Cleft lip and cleft palate: what it is and what can be done

What do King Tutankhamun, Peyton Manning, Tom Brokaw, Jesse Jackson, and Stacy Keach all have in common?  It is an interesting group, isn’t it?  The one thing they all share is that they were all born with a cleft lip, a cleft palate, or even both.  About 4,200 babies are born each year in the United States with cleft lip/palate.  A cleft occurs when either the lip or the palate (or both) does not close completely.  These birth defects occur very early in gestation—the lip usually closes by about 5-6 weeks after conception and the palate is formed by 7 weeks.

How does this happen?  Well for the most part, we are not quite sure.  Most likely a number of genes and environmental factors play a role.  Some studies have shown that folic acid may help prevent oral-facial clefts—yet another good reason to make sure you take that 400mcg of folic acid before and during your early pregnancy!  We also know that some ethnic groups have a higher rate of clefts.  Cleft lip and palate occurs more frequently in certain Native American groups and Asians than it does in Caucasians.  It is least common in African Americans.  Isolated cleft palate, however, occurs less often (2,600 babies each year) and among all ethnic groups equally.

Babies born with clefts share a few common problems.  The first is feeding.  Although isolated cleft lip usually doesn’t disrupt feeding, a cleft palate definitely can.  An opening in the roof of the mouth is going to make it difficult for a baby to really be able to suck milk through a small opening efficiently.  Some may have problems with gagging, choking, or milk coming out of their nose.  There are specially made bottles that can help with these issues.  Breastfeeding is still strongly encouraged.  Although nursing can be very difficult, a mom can pump and use the special bottle to feed the baby.

Babies with clefts can also have speech problems, dental issues, and more frequent ear infections.  That is why most children born with clefts are seen by a team of specialists that includes a pediatrician, a dentist, an ENT (ear, nose, and throat specialist), and a speech-language specialist, an audiologist (hearing specialist) and a genetic counselor.  That team can help with any issues that may arise.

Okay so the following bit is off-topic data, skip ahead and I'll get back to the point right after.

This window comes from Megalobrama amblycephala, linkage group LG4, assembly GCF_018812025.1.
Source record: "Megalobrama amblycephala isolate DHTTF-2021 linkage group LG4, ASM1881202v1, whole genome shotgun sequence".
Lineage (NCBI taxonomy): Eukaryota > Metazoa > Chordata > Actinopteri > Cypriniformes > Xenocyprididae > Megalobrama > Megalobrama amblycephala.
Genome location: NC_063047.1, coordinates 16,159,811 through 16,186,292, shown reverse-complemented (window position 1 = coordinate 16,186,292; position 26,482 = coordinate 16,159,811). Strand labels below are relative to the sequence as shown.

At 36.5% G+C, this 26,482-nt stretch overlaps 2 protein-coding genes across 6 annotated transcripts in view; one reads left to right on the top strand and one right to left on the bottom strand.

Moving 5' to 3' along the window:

Surgery is used to repair cleft lip and cleft palate but the timing depends on the type of repair needed.  Cleft lip is frequently repaired by about 3 months of age and cleft palate between 6-18 months of age.  Sometimes children will need additional surgeries as they grow.  The March of Dimes has spent $6.9 million  in the past ten years trying to figure out why clefts happen and how to prevent them.  For more information you can check out the Cleft Palate Association.  If you have any specific questions feel free to email us at AskUs@marchofdimes.org.

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6 Responses to “Cleft lip and cleft palate: what it is and what can be done”

  1. Rebecca Schaffer Says:

    Thank you for posting this. I was a cleft palate and lip child.

    If people are around the Fargo,ND area, check out Dr Lamb. He is amazing. He is part of the yearly cleft palate/lip clinic that is held in this area every year.

  2. Sara Says:

    Hi Rebecca. Thanks for stopping by News Moms Need. Glad you found the information helpful.

  3. Lsmith Says:

    I agree – really great post with lots of helpful information. I would also suggest checking out Operation Smile if you are looking for more information on cleft lip and palate surgery or ways to help those who need surgeries to correct these types of problems but don’t have the means to do so.

  4. Elysia Wold Says:

    I found several different websites helpful and you can always call a surgen and speak with their office. I found out at 19 weeks my son had a bilat. cleft lip/palate and although it took me a week to stop blaming myself I still found out everything I could knowledge is power and your the best advocate for you baby! When he was born at 34 weeks the nicu kept him for 2 weeks so that gave a chance to find a bottle he would feed from. At first he used the mead johnson nurser with a standard nipple but its not very parent friendly. Every baby is different but if your not sure dont buy alot of one bottle. After 2 months of using this bottle I decided to try the playtex drop in bottles and he does great. Now of course it wont work for every baby so i repeat dont buy alot of them. I just though it would be good to throw the idea out there. Anything that will help you with your baby! Good luck and remember you have no control over it and Drs work wonders now….your baby is a blessing love them unconditionally!!!!

  5. Miley Says:

    <a href= http://hubpages.com/hub/The-Smile-Train-Helping-Children-With-Cleft-Lips smile train is the BEST organization to donate to! Check out the video and learn more!

  6. Barbie Newsome Says:

    Also don’t forget the Shriners take care of these surgeries with no payment from the families. They take care of my twin sons surgeries. Both born with cleft lip and palate #Newsometwosome

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